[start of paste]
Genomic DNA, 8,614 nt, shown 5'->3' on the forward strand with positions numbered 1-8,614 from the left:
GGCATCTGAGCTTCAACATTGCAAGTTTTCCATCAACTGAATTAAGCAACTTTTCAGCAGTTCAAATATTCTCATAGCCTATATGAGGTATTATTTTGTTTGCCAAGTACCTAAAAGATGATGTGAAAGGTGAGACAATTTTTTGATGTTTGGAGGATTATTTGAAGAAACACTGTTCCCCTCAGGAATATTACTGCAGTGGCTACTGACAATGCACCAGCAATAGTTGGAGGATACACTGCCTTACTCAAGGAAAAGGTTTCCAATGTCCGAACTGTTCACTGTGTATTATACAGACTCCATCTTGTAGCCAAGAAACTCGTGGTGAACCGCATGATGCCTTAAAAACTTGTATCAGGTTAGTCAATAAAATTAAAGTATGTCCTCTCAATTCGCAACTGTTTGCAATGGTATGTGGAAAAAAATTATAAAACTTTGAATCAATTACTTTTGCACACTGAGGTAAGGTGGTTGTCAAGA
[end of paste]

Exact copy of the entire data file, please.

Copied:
Genomic DNA, 8,614 nt, shown 5'->3' on the forward strand with positions numbered 1-8,614 from the left:
GGCATCTGAGCTTCAACATTGCAAGTTTTCCATCAACTGAATTAAGCAACTTTTCAGCAGTTCAAATATTCTCATAGCCTATATGAGGTATTATTTTGTTTGCCAAGTACCTAAAAGATGATGTGAAAGGTGAGACAATTTTTTGATGTTTGGAGGATTATTTGAAGAAACACTGTTCCCCTCAGGAATATTACTGCAGTGGCTACTGACAATGCACCAGCAATAGTTGGAGGATACACTGCCTTACTCAAGGAAAAGGTTTCCAATGTCCGAACTGTTCACTGTGTATTATACAGACTCCATCTTGTAGCCAAGAAACTCGTGGTGAACCGCATGATGCCTTAAAAACTTGTATCAGGTTAGTCAATAAAATTAAAGTATGTCCTCTCAATTCGCAACTGTTTGCAATGGTATGTGGAAAAAAATTATAAAACTTTGAATCAATTACTTTTGCACACTGAGGTAAGGTGGTTGTCAAGA